Every month one of us makes the rest of the crew watch a movie they’ve never seen before and we discuss it afterwards. This month Britnee made HannaBoomer, and Brandon watch White of the Eye (1987).

Britnee: If you’ve ever wondered if a Southwestern giallo exists, I am here to tell you that it does, and it’s 1987’s White of the Eye. Its director, Donald Cammell, was a gifted painter, and his artistic eye makes every scene in White of the Eye a visual feast, the way you’d expect to see in gialli. Neon blood splattered across a white table, uncomfortable eyeball closeups, modern desert homes shot through a voyueristic lens; it’s all so mesmerizing. Also, his wife China Cammell co-wrote the screenplay (based on the novel Mrs. White by Margaret Tracy) and appears in the small role of Ruby Roy. I thought that wife/husband collaboration was sweet at first, until I realized that China was 14 when she met the 40-year-old Donald, so their relationship wasn’t really a healthy one. It turns out that Donald was a gross creep like so many other male directors (and like the villain of his own movie).  

White of the Eye stars David Keith as Paul White and Cathy Moriarty as Joan White. They’re a young married couple who live in Arizona with their daughter, a 5-year-old who looks like a 30-something kindergarten teacher. David is the town’s go-to sound system installer. He has a bizarre gift where he hums to pinpoint the exact, perfect speaker placement in every room. At least that’s what I think he’s doing. There’s a lot going on in this movie that I can’t fully make sense of. As we peek in on the family’s daily routine, there’s something sinister going on in the background: a serial killer is brutally murdering wealthy women in the area, and there’s a strong possibility the killer is Paul. Cathy has to determine if her husband is really who she thinks he is or if he’s a psychotic monster. I don’t want to give too much of the plot away, but just know that it descends into pure chaos by the end and it’s fascinating.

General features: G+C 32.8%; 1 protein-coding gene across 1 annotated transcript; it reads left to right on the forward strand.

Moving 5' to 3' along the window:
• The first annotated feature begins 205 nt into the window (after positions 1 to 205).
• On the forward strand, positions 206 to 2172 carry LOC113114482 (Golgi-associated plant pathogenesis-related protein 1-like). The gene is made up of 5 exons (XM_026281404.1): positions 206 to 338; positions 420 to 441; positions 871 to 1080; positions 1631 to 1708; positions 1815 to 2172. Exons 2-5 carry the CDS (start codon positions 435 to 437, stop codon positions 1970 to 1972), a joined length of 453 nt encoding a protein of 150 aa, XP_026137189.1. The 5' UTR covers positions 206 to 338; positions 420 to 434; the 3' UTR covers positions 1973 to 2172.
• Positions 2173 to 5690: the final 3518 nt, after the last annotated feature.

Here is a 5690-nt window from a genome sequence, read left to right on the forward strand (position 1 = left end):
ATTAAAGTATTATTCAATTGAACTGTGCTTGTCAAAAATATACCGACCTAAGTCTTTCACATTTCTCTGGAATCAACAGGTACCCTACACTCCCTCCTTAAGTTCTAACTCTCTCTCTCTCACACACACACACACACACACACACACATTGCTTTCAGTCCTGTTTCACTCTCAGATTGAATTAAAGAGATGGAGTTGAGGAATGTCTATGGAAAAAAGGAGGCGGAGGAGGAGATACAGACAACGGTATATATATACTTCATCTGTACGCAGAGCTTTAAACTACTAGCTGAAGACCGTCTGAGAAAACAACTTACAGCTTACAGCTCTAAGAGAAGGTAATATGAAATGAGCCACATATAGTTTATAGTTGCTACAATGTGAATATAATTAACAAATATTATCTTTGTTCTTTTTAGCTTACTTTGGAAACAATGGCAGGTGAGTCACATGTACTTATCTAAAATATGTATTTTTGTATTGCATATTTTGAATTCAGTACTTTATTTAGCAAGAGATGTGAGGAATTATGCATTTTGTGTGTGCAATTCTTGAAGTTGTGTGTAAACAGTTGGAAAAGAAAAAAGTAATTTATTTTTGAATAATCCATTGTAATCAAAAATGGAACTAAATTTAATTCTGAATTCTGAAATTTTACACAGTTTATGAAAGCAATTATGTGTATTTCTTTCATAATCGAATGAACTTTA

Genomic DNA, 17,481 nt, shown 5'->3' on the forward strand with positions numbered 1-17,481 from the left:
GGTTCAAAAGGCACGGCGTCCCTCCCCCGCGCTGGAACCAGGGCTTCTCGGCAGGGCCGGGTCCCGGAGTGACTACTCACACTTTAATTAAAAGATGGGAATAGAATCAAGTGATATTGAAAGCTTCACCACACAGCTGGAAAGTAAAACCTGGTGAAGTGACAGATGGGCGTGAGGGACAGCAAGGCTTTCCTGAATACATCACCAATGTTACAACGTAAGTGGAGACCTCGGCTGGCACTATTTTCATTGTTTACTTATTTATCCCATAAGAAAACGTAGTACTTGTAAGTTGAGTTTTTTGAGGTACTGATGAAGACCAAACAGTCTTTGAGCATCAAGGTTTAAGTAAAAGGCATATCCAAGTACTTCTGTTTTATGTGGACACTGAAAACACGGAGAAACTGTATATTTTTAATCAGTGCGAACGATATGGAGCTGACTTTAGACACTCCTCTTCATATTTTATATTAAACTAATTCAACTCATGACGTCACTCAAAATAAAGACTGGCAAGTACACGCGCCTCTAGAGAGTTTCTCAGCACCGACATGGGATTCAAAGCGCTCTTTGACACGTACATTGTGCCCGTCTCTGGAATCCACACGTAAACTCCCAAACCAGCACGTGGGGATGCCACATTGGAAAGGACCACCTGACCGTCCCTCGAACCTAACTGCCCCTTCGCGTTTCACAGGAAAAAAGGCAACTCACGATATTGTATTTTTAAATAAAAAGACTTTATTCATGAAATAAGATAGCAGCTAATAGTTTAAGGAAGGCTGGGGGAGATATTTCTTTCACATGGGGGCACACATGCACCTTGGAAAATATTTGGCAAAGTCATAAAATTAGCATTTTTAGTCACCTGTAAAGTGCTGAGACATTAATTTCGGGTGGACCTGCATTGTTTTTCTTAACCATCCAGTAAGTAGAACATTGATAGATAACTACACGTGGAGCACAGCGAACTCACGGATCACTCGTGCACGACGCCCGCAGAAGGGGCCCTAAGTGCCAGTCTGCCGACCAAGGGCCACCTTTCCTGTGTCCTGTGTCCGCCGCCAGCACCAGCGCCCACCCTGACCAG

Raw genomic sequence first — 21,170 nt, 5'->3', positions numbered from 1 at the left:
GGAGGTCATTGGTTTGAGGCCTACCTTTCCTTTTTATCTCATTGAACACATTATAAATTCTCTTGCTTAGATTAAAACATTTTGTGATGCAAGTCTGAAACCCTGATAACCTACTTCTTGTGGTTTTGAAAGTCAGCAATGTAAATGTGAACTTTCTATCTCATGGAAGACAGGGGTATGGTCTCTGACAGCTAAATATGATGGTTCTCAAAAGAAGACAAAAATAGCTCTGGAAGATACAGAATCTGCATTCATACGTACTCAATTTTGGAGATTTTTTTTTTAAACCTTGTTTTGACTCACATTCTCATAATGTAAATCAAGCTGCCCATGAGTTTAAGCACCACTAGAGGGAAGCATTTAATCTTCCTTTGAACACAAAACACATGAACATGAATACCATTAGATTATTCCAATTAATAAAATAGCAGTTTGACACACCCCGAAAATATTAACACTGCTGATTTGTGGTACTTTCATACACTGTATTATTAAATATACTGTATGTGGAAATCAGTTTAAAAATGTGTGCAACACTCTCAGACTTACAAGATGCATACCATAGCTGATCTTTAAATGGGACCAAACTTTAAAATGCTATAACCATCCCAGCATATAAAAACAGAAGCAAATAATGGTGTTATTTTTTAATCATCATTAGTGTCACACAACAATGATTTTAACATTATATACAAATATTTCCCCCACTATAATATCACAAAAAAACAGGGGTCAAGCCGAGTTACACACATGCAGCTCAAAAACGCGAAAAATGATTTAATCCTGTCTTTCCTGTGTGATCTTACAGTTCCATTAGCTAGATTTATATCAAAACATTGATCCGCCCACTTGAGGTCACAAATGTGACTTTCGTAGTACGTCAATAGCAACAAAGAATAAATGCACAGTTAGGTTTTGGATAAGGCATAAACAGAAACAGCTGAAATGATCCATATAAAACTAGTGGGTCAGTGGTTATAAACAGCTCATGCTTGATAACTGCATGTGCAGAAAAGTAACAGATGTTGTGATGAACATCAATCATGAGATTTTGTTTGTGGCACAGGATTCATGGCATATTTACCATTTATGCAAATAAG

This film has one of the wildest opening scenes. A well-to-do woman returns to her home after a shopping trip and is slaughtered by a killer lurking in her kitchen. During their struggle, there’s slow-motion headbashing, blood splattering, glass shattering and, most memorably, a tiny goldfish flopping around a raw rib rack on the kitchen counter. When I first saw this movie, I thought about that scene for weeks. To me, it’s the most impressive imagery in the entire film. Brandon, what are your thoughts on the camerawork in White of the Eye? Did any particular scenes stick with you after the movie ended?

Brandon: That opening, bloodspattered tour of a Southwestern suburban kitchen is, without question, the most visually striking scene in the movie, and it’s the one that’s stuck most in my mind as well.  However, I’m not convinced it’s the camerawork that makes it such a stunner.  If we’re going to contextualize White of the Eye as an American giallo, we have to acknowledge that it looks like a giallo shot by the TV crew behind Walker, Texas Ranger.  Whether it’s a result of the sun-blazed setting or the Golan-Globus production funds, there’s a daytime TV cheapness to the look of White of the Eye that cannot be overcome through Cammell’s . . . unusual choice of imagery.  Where he overcomes that cheapness isn’t in the camerawork so much as it’s in the editing, which is what truly gives the movie its unwieldy, dreamlike tone.  There are isolated, static images in that kitchen sequence that look absolutely bizarre, but mostly because they’re presented as rapid inserts your brain doesn’t have enough time to fully interpret: flowers falling from the countertop, legs kicking in purple tights, that goldfish flopping on the raw meat, etc.  I was likewise struck by the long, aimless establishing shots of the desert outside these suburban homes, which linger just long enough to breach into Lynchian territory of moody unease.  Again, there’s nothing especially beautiful about those exterior shots’ composition or execution; they’re just edited into a flabbergasting sequence that I could never fully wrap my mind around (not least of all because they’re frequently repeated at full length).  The entire movie borders on looking & feeling mundane, and yet it’s electrifying in its off-kilter presentation.